They each have improved over the years, but the standard is not just improving but doing so effectively and enough and they failed at that. The UAW shares some responsibility for failing to successfully lead their workers to a promising future but management is much more responsible for the failure in my opinion (the video and article try to say Ford wants to be innovative in the USA but the UAW won’t let them). It is management’s jobs to focus the organization on cooperation and success for all stakeholders. When management is more concerned with getting themselves huge payoffs (from the pockets of the other stakeholders) and then try to blame one of those other stakeholders for fighting management is disingenuous. Executive’s contempt for other stakeholders leads to the other stakeholders feeling that they should be just as greedy as management.

Related: Ford’s Wrong TurnFord and Managing the Supplier RelationshipGlobal Manufacturing Data 2007Toyota’s New Texas PlantWomack Podcast on GMVW Phaeton Manufacturing plant
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Outsourcing To America

Outsourcing To America

Toyota (TM) began operating in North America in the mid-1980s. It currently operates seven automotive plants there, four of which are in the U.S. A fifth plant is under production in Mississippi. Toyota employs 40,000 manufacturing employees in North America.

In addition to the manufacture of cars and trucks, Toyota runs four unit factories in the U.S., where they produce such parts as engines, transmissions and wheels. Toyota also has a wholly owned subsidiary, Bodine Aluminum, an aluminum casting company, which operates three factories in Tennessee and Missouri.

BMW began operations in the U.S. in 1994, when it opened a plant in Spartanburg, S.C. “Some natural hedging was always a part of the long-term strategy, but also we have a corporate strategy of having production follow the market,” says Robert Hitt, BMW’s manager of public affairs. “Our original plan was to have about 2,000 workers here by the year 2000. We are now at 5,400 people here on the site.”

Besides the actual manufacturing of their cars and trucks, Toyota and BMW are using domestic suppliers to provide parts and services for their operations. BMW has over 200 suppliers in North America, 52 of which are located in South Carolina, and 41 of these are new companies started for the purpose of supplying the plant. In South Carolina alone, suppliers of BMW’s Spartanburg plant employ over 14,000 people.

Toyota uses roughly 500 major suppliers in North America. “We’ve always had the philosophy that we should build vehicles where they are sold, so it makes sense to have suppliers close to your manufacturing operations,” says Mike Goss, external affairs manager for Toyota’s engineering and manufacturing division in North America.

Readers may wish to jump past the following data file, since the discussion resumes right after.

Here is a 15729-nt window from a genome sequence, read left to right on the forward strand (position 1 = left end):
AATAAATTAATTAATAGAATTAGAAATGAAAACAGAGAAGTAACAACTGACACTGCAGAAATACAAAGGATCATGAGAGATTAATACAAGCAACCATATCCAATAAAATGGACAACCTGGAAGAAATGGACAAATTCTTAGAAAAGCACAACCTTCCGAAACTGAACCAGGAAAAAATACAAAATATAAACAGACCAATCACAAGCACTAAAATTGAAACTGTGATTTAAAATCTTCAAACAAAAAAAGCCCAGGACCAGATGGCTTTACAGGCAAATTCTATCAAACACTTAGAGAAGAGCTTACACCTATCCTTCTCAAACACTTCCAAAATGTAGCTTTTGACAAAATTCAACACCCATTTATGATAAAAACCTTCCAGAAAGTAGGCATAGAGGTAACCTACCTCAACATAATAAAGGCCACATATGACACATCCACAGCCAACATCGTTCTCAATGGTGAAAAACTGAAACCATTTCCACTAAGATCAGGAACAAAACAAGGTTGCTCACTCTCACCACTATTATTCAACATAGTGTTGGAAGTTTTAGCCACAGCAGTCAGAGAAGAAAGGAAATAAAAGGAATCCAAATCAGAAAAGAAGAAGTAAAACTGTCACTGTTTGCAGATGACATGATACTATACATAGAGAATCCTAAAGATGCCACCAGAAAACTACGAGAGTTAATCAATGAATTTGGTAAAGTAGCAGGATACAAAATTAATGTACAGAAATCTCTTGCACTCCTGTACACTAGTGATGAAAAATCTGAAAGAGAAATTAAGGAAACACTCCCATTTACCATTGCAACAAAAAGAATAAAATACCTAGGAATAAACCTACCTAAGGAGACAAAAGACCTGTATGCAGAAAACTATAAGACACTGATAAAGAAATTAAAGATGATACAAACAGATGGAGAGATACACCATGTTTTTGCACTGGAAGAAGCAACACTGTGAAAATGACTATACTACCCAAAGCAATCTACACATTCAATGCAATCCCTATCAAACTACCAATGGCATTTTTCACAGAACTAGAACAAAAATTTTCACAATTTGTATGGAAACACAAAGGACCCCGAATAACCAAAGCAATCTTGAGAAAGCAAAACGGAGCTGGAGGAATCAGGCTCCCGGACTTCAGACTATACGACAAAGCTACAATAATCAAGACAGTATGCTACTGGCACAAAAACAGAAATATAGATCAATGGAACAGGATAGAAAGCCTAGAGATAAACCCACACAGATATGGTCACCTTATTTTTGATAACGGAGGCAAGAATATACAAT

Foreign production in the U.S., however, is not limited to the automotive industry…. In fact, almost 1 million Americans get their paychecks from Mexican companies, says Ton Heijmen, senior adviser for outsourcing and offshoring for the Conference Board.

Related: Top 10 Manufacturing Countries 2006Moving Jobs to Silicon Valley from IndiaGlobal Manufacturing Jobs DataToyota in the United States of America EconomyChina Outsourcing Manufacturing to USA

Deming Auto Repair

Here is an interesting example of an auto repair shop applying Deming’s ideas, AGCO Automotive in Baton Rouge, Louisiana:

In this section we hope to present our business philosophy, through a series of articles written by president Louis Altazan. Our strategy of continual improvement is based on the work of Dr. W. Edwards Deming and has been incredibly successful for us. There is nothing we enjoy more than discussing our methods and invite all questions and comments.

The site includes several interesting articles including, Motivating Our Staff:

Clients often ask how we motivate our staff members. The answer is simple, we don’t. We feel good people are already motivated, what they need is removal of the things that de-motivate them

I also believe this is a far superior state with regard to production, quality, efficiency and human relations than the one that commonly exist in the incentive driven system. It requires management that trust people to do what is best, rather than rely on a system of punishment and reward. It requires management that trust its own ability to share vision and remove obstacles to joy in work. Management’s job shifts from a controller of reward to a leader of an inwardly motivated team of people.

Related: Deming CompaniesStop De-motivating EmployeesDeming Management ThoughtsAt Ford, Quality Was Our Motto in the 1980s